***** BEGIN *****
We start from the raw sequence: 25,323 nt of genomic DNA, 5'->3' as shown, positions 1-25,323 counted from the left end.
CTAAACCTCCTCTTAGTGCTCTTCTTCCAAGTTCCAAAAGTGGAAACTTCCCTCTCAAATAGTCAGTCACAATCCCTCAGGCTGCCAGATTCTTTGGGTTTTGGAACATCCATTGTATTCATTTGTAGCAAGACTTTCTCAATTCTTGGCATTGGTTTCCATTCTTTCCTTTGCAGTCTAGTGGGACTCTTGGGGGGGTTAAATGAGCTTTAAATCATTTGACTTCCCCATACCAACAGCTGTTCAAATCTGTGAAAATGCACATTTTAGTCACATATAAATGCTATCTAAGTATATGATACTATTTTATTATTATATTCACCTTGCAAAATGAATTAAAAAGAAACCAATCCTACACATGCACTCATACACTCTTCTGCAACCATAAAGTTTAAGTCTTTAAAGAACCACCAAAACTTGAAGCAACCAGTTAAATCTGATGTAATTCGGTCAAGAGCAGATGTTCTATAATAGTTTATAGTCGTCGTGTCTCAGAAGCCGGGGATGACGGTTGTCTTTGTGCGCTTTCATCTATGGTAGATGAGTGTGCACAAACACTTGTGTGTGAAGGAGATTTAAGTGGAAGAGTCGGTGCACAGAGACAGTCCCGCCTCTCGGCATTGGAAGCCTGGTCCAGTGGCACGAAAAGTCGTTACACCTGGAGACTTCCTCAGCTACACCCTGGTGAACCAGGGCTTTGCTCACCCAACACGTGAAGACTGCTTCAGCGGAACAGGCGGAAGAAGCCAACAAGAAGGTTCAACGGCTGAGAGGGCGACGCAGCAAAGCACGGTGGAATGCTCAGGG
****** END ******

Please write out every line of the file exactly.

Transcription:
We start from the raw sequence: 25,323 nt of genomic DNA, 5'->3' as shown, positions 1-25,323 counted from the left end.
CTAAACCTCCTCTTAGTGCTCTTCTTCCAAGTTCCAAAAGTGGAAACTTCCCTCTCAAATAGTCAGTCACAATCCCTCAGGCTGCCAGATTCTTTGGGTTTTGGAACATCCATTGTATTCATTTGTAGCAAGACTTTCTCAATTCTTGGCATTGGTTTCCATTCTTTCCTTTGCAGTCTAGTGGGACTCTTGGGGGGGTTAAATGAGCTTTAAATCATTTGACTTCCCCATACCAACAGCTGTTCAAATCTGTGAAAATGCACATTTTAGTCACATATAAATGCTATCTAAGTATATGATACTATTTTATTATTATATTCACCTTGCAAAATGAATTAAAAAGAAACCAATCCTACACATGCACTCATACACTCTTCTGCAACCATAAAGTTTAAGTCTTTAAAGAACCACCAAAACTTGAAGCAACCAGTTAAATCTGATGTAATTCGGTCAAGAGCAGATGTTCTATAATAGTTTATAGTCGTCGTGTCTCAGAAGCCGGGGATGACGGTTGTCTTTGTGCGCTTTCATCTATGGTAGATGAGTGTGCACAAACACTTGTGTGTGAAGGAGATTTAAGTGGAAGAGTCGGTGCACAGAGACAGTCCCGCCTCTCGGCATTGGAAGCCTGGTCCAGTGGCACGAAAAGTCGTTACACCTGGAGACTTCCTCAGCTACACCCTGGTGAACCAGGGCTTTGCTCACCCAACACGTGAAGACTGCTTCAGCGGAACAGGCGGAAGAAGCCAACAAGAAGGTTCAACGGCTGAGAGGGCGACGCAGCAAAGCACGGTGGAATGCTCAGGG